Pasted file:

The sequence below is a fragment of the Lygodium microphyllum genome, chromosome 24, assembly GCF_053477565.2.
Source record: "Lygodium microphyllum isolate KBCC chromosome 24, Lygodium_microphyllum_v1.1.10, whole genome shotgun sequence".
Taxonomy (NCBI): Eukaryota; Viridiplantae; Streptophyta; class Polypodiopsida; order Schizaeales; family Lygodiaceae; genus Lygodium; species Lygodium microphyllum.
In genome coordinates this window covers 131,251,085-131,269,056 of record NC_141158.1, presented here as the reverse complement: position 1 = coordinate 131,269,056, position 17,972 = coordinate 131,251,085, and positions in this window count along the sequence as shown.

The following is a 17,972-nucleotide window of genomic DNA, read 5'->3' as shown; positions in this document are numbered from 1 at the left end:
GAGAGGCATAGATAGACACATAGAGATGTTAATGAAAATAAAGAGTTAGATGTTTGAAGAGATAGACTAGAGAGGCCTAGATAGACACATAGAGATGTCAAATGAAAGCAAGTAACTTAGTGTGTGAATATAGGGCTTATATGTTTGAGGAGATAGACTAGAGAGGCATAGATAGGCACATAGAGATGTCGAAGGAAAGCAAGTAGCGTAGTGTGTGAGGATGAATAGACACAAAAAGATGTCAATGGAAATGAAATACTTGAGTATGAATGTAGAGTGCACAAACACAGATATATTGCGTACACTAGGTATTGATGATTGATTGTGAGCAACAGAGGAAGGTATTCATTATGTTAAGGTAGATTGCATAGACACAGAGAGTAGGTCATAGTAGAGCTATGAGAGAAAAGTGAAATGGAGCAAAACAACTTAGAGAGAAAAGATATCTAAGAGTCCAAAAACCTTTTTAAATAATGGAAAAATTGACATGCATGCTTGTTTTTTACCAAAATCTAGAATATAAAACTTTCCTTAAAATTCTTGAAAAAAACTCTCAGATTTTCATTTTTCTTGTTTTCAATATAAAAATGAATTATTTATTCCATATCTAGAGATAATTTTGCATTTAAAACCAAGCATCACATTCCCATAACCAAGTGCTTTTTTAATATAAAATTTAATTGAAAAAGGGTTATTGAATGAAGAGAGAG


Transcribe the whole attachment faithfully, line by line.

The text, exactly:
The sequence below is a fragment of the Lygodium microphyllum genome, chromosome 24, assembly GCF_053477565.2.
Source record: "Lygodium microphyllum isolate KBCC chromosome 24, Lygodium_microphyllum_v1.1.10, whole genome shotgun sequence".
Taxonomy (NCBI): Eukaryota; Viridiplantae; Streptophyta; class Polypodiopsida; order Schizaeales; family Lygodiaceae; genus Lygodium; species Lygodium microphyllum.
In genome coordinates this window covers 131,251,085-131,269,056 of record NC_141158.1, presented here as the reverse complement: position 1 = coordinate 131,269,056, position 17,972 = coordinate 131,251,085, and positions in this window count along the sequence as shown.

The following is a 17,972-nucleotide window of genomic DNA, read 5'->3' as shown; positions in this document are numbered from 1 at the left end:
GAGAGGCATAGATAGACACATAGAGATGTTAATGAAAATAAAGAGTTAGATGTTTGAAGAGATAGACTAGAGAGGCCTAGATAGACACATAGAGATGTCAAATGAAAGCAAGTAACTTAGTGTGTGAATATAGGGCTTATATGTTTGAGGAGATAGACTAGAGAGGCATAGATAGGCACATAGAGATGTCGAAGGAAAGCAAGTAGCGTAGTGTGTGAGGATGAATAGACACAAAAAGATGTCAATGGAAATGAAATACTTGAGTATGAATGTAGAGTGCACAAACACAGATATATTGCGTACACTAGGTATTGATGATTGATTGTGAGCAACAGAGGAAGGTATTCATTATGTTAAGGTAGATTGCATAGACACAGAGAGTAGGTCATAGTAGAGCTATGAGAGAAAAGTGAAATGGAGCAAAACAACTTAGAGAGAAAAGATATCTAAGAGTCCAAAAACCTTTTTAAATAATGGAAAAATTGACATGCATGCTTGTTTTTTACCAAAATCTAGAATATAAAACTTTCCTTAAAATTCTTGAAAAAAACTCTCAGATTTTCATTTTTCTTGTTTTCAATATAAAAATGAATTATTTATTCCATATCTAGAGATAATTTTGCATTTAAAACCAAGCATCACATTCCCATAACCAAGTGCTTTTTTAATATAAAATTTAATTGAAAAAGGGTTATTGAATGAAGAGAGAG